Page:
“Recently, the SOS [Swedish Obese Subjects] study demonstrated that surgery for obesity is associated with reduction in mortality,” the authors write. “Still, surgery is currently not an option for most patients with extreme obesity because of reimbursement issues and individual preference.”

In an interview with Medscape, John Morton, MD, director of bariatric surgery at Stanford University in Stanford, California, pointed out that, of the 12 million candidates for weight-loss surgery in the United States, fewer than 175,000 undergo such procedures each year. Dr. Morton noted several limitations to the Pennington study, including small sample size, modest weight loss, and high dropout rate. Still, he applauded the results as a forward step in obesity treatment.

“Obesity is a chronic disease and just like any chronic disease it requires a lot of different modalities, including surgery and other medical intervention,” Dr. Morton said. “Even a modest amount of weight loss is going to result in some significant health benefits.”

Physicians See Weight Loss Intervention as “Daunting”

An editorial, published in the same issue of the Archives, said primary care practices are in dire need of a boost to their confidence regarding obesity treatment. In his commentary, Robert F. Kushner, MD, from the Northwestern University Feinberg School of Medicine, Chicago, Illinois, said that obesity intervention is often seen by physicians as a “daunting or even futile task.”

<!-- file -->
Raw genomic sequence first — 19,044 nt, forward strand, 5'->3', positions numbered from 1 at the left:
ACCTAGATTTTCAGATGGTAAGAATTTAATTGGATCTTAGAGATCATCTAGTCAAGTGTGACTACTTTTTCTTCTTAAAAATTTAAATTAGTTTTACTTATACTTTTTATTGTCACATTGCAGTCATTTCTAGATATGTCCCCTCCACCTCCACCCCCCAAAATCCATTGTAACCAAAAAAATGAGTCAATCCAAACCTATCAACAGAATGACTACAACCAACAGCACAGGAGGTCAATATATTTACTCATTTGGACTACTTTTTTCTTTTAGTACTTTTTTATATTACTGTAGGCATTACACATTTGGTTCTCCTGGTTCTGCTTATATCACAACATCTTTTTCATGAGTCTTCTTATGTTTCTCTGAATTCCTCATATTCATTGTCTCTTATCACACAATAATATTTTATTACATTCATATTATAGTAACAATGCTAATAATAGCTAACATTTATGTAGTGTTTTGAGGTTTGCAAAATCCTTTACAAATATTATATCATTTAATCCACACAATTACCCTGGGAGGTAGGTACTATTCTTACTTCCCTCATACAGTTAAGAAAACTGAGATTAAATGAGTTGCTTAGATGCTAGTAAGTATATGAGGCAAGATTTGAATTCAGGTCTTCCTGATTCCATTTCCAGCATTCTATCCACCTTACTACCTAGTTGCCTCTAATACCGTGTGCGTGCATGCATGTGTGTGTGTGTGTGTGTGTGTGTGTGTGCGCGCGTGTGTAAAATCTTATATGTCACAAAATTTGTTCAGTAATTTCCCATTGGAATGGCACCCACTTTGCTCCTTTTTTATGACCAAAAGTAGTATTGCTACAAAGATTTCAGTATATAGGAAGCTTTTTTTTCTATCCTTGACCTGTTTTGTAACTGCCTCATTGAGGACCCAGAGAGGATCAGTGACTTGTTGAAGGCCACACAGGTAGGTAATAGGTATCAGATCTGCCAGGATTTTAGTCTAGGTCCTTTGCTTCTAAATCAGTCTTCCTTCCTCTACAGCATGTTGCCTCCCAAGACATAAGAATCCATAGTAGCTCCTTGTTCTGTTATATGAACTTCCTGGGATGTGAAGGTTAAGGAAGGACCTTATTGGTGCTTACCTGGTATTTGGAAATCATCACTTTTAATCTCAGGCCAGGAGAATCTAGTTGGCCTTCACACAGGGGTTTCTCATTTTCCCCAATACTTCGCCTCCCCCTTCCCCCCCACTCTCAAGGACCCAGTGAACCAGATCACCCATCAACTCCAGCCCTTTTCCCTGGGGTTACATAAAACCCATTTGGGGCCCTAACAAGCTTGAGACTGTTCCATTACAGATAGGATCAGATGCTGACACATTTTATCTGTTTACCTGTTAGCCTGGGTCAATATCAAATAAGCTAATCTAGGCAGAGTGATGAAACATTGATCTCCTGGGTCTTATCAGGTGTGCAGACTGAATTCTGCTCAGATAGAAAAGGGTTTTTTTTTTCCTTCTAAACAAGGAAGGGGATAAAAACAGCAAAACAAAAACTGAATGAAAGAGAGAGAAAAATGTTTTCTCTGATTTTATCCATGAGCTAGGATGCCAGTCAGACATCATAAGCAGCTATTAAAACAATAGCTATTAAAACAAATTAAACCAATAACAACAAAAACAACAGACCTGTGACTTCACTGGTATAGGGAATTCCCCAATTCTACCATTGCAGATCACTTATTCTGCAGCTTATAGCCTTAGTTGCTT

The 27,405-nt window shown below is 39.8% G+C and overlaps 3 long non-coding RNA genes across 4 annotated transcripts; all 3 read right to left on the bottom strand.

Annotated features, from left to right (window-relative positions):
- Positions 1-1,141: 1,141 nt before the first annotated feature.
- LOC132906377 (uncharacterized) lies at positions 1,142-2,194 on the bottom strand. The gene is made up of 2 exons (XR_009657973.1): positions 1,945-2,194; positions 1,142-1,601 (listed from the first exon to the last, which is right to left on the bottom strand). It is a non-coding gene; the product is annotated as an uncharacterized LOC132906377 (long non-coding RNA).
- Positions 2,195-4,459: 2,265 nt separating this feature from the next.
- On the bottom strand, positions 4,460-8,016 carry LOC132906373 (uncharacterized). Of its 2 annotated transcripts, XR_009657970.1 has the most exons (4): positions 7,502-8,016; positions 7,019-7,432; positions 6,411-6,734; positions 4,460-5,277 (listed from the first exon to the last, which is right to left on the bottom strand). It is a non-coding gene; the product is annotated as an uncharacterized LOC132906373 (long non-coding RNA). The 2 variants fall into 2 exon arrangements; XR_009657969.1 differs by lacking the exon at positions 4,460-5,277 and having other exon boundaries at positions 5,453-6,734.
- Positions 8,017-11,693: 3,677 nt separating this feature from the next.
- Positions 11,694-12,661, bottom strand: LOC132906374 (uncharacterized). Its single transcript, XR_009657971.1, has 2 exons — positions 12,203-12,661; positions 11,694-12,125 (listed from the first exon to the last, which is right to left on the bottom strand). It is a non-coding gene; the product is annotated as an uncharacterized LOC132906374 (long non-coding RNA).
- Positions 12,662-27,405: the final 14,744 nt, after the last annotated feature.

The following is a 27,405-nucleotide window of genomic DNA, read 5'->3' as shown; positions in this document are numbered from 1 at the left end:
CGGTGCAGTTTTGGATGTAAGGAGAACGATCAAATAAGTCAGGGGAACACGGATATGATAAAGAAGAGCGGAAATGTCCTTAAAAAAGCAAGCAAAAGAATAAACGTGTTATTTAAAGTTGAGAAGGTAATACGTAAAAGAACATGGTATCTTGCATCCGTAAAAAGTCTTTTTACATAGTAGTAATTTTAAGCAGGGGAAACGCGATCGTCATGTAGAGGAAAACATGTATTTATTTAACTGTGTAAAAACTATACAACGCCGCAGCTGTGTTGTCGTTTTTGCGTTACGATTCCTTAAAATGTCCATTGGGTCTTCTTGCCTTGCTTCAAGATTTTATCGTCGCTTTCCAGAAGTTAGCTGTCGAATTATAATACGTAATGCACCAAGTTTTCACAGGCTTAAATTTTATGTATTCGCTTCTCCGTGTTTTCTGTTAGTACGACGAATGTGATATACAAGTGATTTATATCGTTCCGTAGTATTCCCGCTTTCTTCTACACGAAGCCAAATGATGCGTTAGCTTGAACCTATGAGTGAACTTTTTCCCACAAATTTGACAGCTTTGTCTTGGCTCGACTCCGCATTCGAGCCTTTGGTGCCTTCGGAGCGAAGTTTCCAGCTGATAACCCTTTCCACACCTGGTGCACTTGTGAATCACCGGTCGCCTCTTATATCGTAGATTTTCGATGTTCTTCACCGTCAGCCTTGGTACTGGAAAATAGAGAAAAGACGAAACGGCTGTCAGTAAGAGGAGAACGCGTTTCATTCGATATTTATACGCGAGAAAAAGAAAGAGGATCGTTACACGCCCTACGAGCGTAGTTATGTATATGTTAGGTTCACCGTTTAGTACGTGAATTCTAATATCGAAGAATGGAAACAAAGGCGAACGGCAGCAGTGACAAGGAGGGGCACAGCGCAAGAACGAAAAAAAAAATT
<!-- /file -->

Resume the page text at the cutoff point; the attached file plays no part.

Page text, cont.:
“There are few other examples in medicine where stigmatization of the patient, feelings of being ill equipped, perceived treatment ineffectiveness, and even reluctance to engage in obesity care prevail as major barriers,” Dr. Kushner said.

However, primary care practices can play a valuable role in weight loss and control among morbidly obese patients, the study authors concluded.

“Primary care practices can initiate effective medical management for extreme obesity; future efforts must target improving retention and weight loss maintenance,” the authors write.

The Office of Group Benefits (OGB) for the State of Louisiana funded the study. Abbott Laboratories donated a portion of the sibutramine used in the study. The authors disclosed that OGB’s primary contractee, Pennington Biomedical Research Center, has received research funding from pharmaceutical companies including Abbott Laboratories, Roche, GlaxoSmithKline, Amylin, Johnson & Johnson, Arena, Hollis Eden, Eli Lilly and Co, Merck & Co, Pfizer, Sanofi-Aventis, Shionogi, Takeda Pharmaceutical Co, and Vivus. At the study’s onset, Dr. Kaj Stenlof was an employee of Pennington Management of Clinical Trials, which monitored the research. Fifteen of the 20 study authors receive, have received, or will receive health insurance from the OGB. Several of the study authors have been paid consultation and/or service fees, received grant money from, or hold stock in, Abbott Laboratories, Arena, Johnson & Johnson, Merck & Co, NutriSystem, Sanofi-Aventis, Shionogi, Vivus, Amylin Pharmaceuticals, Orexigen Pharmaceuticals, GlaxoSmithKline, Takeda, Bristol-Myers Squibb, AstraZeneca, Hoffmann-La Roche, Ethicon, Biovitrum, BMS, Global Health Partners, Lenimen, and/or NovoNordisk, all of which manufacture medicines involved in the study. Several of the authors have received salaries from the OGB-sponsored project. A full list of disclosures is available in the original article.

Arch Intern Med. 2010;170:124-125, 146-154.